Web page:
By Shannon Mallard
The number of complaints filed against GW in the U.S. Department of Education Office for Civil Rights has declined 70 percent over the past five years.
The OCR – a DOE branch that investigates discrimination allegations – launched 10 federal probes into discriminatory behavior claims in 2015 but only investigated three cases of alleged discrimination in 2019. Discrimination law experts said the number of complaints may have decreased after officials mandated diversity and Title IX trainings and better handling of cases at the University level.
Caroline Laguerre-Brown, the vice provost for diversity, equity and community engagement, said the number of complaints filed with the OCR each year is "unpredictable" and cannot "easily" be attributed to specific factors. Laguerre-Brown said an individual could file more than one report with the OCR in a certain year, and the DOE may consider each grievance as a separate complaint.
"Still, we fully recognize that regardless of whether the number of complaints filed with OCR increases or decreases in any given year, complacency is simply not an option, and we remain committed to ongoing analysis and improvement of systems and processes for addressing student concerns," Laguerre-Brown said in an email.
Laguerre-Brown said officials have taken measures like revising the Code of Student Conduct and reworking the Equal Opportunity, Non-Discrimination, Anti-Harassment and Non-Retaliation Policy to ensure GW is equipped to handle discrimination cases.
Officials debuted a bias incident reporting website last February that allows faculty, students and staff to report bias-related acts for the Bias Incident Response Team – which includes administrators from offices like the Division of Operations – to review. Laguerre-Brown added that officials "regularly" evaluate ways to increase student awareness of resources like the Title IX and ethics offices.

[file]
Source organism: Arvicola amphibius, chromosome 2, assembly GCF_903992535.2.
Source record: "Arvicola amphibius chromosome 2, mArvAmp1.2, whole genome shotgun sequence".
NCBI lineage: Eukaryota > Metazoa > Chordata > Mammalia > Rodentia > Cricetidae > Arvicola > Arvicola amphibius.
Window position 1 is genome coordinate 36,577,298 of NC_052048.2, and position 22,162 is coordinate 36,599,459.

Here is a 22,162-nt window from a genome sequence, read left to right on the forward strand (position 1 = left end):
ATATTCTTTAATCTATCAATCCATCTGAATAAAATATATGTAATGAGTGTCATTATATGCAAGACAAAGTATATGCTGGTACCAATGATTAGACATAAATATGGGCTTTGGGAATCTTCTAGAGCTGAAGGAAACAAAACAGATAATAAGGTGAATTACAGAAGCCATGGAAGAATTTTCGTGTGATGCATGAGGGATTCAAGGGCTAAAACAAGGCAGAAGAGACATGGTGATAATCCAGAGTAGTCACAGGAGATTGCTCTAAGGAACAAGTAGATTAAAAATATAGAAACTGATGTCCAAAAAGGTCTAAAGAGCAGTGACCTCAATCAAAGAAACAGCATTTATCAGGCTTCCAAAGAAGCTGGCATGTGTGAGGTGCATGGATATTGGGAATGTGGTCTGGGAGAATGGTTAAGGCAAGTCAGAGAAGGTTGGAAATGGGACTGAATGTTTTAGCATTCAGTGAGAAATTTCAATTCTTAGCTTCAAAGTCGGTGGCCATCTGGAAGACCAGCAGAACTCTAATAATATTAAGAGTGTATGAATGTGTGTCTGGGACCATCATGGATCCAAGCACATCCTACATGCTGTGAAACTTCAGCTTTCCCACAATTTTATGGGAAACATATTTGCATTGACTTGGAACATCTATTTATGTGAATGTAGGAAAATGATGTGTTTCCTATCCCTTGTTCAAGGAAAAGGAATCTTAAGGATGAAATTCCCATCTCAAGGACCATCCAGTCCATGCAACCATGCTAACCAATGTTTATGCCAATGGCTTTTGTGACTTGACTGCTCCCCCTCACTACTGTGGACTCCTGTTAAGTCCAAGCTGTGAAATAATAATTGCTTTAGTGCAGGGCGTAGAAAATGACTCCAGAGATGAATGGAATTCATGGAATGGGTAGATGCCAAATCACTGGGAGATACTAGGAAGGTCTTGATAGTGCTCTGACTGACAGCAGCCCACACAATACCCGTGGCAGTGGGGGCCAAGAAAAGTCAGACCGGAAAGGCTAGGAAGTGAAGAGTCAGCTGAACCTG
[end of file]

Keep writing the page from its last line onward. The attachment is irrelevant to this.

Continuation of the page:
Of the 24 cases brought against GW between 2015 and 2018, only one complaint stated that the University violated an individual's rights and required officials to take corrective action, according to a ProPublica report.
In 2017, the OCR began investigating GW's website accessibility. The probe found that University websites lacked viewing features like video and photo captions to accommodate disabled individuals' needs.
Officials formed a task force in early 2018 to examine website accessibility issues. GW met its first OCR deadline to make online content more accessible last January.
The OCR initiated an investigation into a complaint alleging that officials retaliated against a former student for protesting age discrimination last January. The complainant alleged that the University fostered a culture in which longer-serving professors "bully" non-tenured and clinical research faculty.
When the DOE publicly listed the complaint on the OCR website in February, officials said they were "confident" they acted "appropriately" toward the student. The complaint is still listed on the OCR website.
The OCR also opened two investigations into allegations of disability discrimination later that month.
The first inquiry investigated whether GW denied an individual benefits on the basis of their disability, and the second launched an investigation into whether the University retaliated against an individual for protesting disability discrimination. Neither complaint is listed on the OCR website.
Education and enforcement